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Sunday, March 22, 2020
No, MRC, Court Did Not Rule That 'YouTube May Censor Conservatives'
Topic: Media Research Center

The headline of Alexander Hall's Feb. 28 Media Research Center item states, "Ninth Circuit Rules That YouTube May Censor Conservatives." That is a lie.

First, a little background: The MRC has been talking up the lawsuit that ended in this ruling for quite some time. corinne Weaver supplied a biased summary in an August 2019 post:

PragerU, a conservative media outlet known for its academic videos that explain traditional values and beliefs, will argue its appeal in a federal court on August 27. After a court dismissed the case on March 28, 2018, the company filed an appeal with the Ninth Circuit Court against Google and its sister company, YouTube. PragerU accused Google of “targeting ideological differences and engaging in unlawful censorship and discrimination.”

In a previous ruling, a federal court stated that “Google has no obligation to equally apply its services, or in this case, its ostensible penalties.” PragerU filed another lawsuitin January 2019.

As of August 26, more than 100 videos produced by PragerU have been placed on YouTube’s restricted list. According to YouTube, videos that “contain potentially adult content” are not available to viewers who have the restricted mode turned on. Content that falls under certain categories are automatically restricted, including material that talks about drugs and alcohol, sexual situations, violence, mature subjects such as terrorism, war, crime, and political conflicts that resulted in death or serious injury, profane language, and incendiary and demeaning content.


YouTube’s restricted mode is used in places such as libraries, schools, and public institutions. So students trying to find a conservative point of view online in schools will not be able to access PragerU’s content. 

So YouTube is not actually "censoring" PragerU -- it's just age-restricting some of its content, and only for those who turn on YouTube's restricted mode. All one needs to do is turn off restricted mode and you have full access to PragerU videos. Yet somehow this has turned into a politically motivated lawsuit.

The motivation was clear in a separate August post by Hall, serving up more bias by calling PragerU "a popular conservative media outlet known for its academic but easy to understand videos which explain conservative ideas" and "are well known for their calm and measured tone." But Hall quoted PragerU officials exposing their real agenda -- they want to propagandize children and they want to be exempt from YouTube rules and scrutiny:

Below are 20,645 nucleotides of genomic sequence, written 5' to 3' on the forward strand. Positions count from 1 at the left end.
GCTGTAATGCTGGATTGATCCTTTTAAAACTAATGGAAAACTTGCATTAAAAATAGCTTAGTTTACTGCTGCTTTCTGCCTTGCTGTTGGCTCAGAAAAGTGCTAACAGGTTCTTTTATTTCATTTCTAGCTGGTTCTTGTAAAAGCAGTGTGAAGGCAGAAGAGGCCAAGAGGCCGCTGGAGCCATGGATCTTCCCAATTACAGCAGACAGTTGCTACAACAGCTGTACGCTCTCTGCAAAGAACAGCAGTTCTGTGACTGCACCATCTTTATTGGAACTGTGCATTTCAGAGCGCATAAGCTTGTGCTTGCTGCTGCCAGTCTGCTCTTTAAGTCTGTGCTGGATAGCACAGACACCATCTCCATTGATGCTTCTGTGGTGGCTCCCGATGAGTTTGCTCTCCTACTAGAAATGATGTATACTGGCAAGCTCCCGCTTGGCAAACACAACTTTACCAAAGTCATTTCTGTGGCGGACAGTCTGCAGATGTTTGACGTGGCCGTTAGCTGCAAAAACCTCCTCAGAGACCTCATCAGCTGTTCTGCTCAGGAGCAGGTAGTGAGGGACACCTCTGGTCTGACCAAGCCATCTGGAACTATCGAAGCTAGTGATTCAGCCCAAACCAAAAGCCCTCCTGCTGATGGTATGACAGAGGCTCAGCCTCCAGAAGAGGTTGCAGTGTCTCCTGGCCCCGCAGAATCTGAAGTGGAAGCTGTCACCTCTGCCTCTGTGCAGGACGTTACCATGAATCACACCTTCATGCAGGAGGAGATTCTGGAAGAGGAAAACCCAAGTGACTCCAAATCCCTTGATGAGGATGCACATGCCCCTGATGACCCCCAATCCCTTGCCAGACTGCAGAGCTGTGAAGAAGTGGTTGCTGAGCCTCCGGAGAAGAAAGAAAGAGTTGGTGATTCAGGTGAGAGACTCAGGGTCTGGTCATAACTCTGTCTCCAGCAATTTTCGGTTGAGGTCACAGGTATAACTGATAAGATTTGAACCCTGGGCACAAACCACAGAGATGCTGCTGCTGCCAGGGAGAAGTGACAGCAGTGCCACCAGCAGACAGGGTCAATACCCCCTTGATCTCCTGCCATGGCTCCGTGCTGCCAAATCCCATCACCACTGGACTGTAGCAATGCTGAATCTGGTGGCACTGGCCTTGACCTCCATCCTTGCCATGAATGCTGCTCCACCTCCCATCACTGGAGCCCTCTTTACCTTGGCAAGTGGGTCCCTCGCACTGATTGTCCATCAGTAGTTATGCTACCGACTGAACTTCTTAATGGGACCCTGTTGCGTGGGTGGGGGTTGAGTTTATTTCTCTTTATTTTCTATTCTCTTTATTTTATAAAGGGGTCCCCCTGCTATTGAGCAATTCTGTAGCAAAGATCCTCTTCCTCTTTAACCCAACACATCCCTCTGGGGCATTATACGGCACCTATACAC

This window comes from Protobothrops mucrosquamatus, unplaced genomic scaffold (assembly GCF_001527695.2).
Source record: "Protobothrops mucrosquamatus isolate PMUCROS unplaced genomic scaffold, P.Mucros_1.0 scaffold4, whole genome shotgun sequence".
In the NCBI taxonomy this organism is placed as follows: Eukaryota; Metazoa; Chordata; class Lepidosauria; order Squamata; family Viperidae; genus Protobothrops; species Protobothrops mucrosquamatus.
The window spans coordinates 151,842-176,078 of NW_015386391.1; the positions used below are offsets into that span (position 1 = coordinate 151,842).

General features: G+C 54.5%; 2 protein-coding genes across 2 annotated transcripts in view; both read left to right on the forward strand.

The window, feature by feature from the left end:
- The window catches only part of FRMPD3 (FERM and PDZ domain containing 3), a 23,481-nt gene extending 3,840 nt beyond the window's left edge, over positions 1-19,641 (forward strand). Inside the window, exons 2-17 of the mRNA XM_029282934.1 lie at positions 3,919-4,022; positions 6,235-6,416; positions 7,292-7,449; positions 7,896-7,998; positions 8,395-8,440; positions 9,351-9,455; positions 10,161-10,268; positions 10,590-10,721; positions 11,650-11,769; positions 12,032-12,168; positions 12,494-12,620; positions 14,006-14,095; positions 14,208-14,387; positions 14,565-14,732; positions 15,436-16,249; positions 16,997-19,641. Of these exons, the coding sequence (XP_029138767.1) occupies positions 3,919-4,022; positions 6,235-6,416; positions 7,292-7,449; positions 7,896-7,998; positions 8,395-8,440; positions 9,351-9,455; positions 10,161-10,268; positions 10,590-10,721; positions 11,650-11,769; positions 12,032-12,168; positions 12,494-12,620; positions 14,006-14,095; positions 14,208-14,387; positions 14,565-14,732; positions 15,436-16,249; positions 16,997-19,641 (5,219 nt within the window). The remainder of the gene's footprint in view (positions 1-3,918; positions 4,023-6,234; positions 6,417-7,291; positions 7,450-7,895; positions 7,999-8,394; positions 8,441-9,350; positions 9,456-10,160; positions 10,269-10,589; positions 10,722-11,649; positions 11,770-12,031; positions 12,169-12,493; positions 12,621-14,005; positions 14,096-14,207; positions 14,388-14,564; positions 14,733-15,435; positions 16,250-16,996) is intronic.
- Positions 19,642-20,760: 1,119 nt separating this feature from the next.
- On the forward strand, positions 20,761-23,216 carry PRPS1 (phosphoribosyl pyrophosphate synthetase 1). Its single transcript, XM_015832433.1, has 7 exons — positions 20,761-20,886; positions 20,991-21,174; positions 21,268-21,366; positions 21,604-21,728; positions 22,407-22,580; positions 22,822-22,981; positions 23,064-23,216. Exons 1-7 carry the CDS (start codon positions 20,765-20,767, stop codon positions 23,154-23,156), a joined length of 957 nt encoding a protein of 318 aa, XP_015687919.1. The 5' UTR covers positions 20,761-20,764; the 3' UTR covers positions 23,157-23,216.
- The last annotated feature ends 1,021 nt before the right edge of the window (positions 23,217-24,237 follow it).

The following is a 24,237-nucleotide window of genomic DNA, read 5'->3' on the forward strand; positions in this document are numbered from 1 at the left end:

PragerU’s Chief Marketing Officer Craig Strazzeri was one of a handful of speakers who spoke. He pointed across the street to the library as an immediate example of a place where PragerU would be restricted. “If a student walks into that public library, goes on the computer, and searches for PragerU videos,” he said “there are over 200 that they will not be able to see” later adding for emphasis that five of those videos are on the Ten Commandments. 


PragerU personality Will Witt declared the importance of remaining on YouTube. “We don't wanna just start our own platform, right? Because we’re trying to reach everyone. There’d be so many leftists, people like me when I was in college, who we’d never reach.”


Restricting these videos can mean that their target audience may be unable to watch for themselves. YouTube’s restricted mode is used in locations such as libraries, schools, and public institutions. 

So rather than editing content to remove the restricted-mode tag or simply leaving for another video platform, of which there are many, PragerU played victim and sued YouTube.

In short, no evidence is provided that YouTube is censoring conservatives exclusively -- that, of course, is the central claim of victimization by the tech industry that the MRC has been spouting for quite some time.

Back to the current article, in which Hall huffed:

The Ninth U.S. Circuit Court of Appeals ruled that YouTube may censor whomever it chooses, and is not bound by the First Amendment.

The ruling in Prager University v. Google dealt a blow to PragerU’s cause this past Wednesday, according to The Hollywood Reporter’s coverage. The decision upheld the district court’s dismissal of an action brought by PragerU against YouTube and its parent company Google despite PragerU's claim that YouTube acts much like a public forum and therefore was obligated to uphold First Amendment protections for freedom of speech.

"Despite YouTube's ubiquity and its role as a public-facing platform, it remains a private forum, not a public forum subject to judicial scrutiny under the First Amendment," wrote Circuit Judge Margaret McKeown.


The Ninth Circuit explained that a key part of its reasoning in ruling against PragerU’s First Amendment claim was that “PragerU does not dispute that YouTube is a private entity that operates its platform without any state involvement.” Indeed, the Court noted that “private property does not ‘lose its private character merely because the public is generally invited to use it for designated purposes.’”

You'd think that organizations that claim to care about constitutional rights like PragerU and the MRC would be happy that a court upheld the principle of private property rights against those who were trying to federalize it for their own purposes. Instead, Hall complained: "And while YouTube and Big Tech leadership have made claims that they support free speech in theory, they are not necessarily legally bound to fulfil them. ... In short, when Big Tech companies make hollow corporate platitudes about free speech and protecting your voice, don’t expect much."

Posted by Terry K. at 7:10 PM EDT

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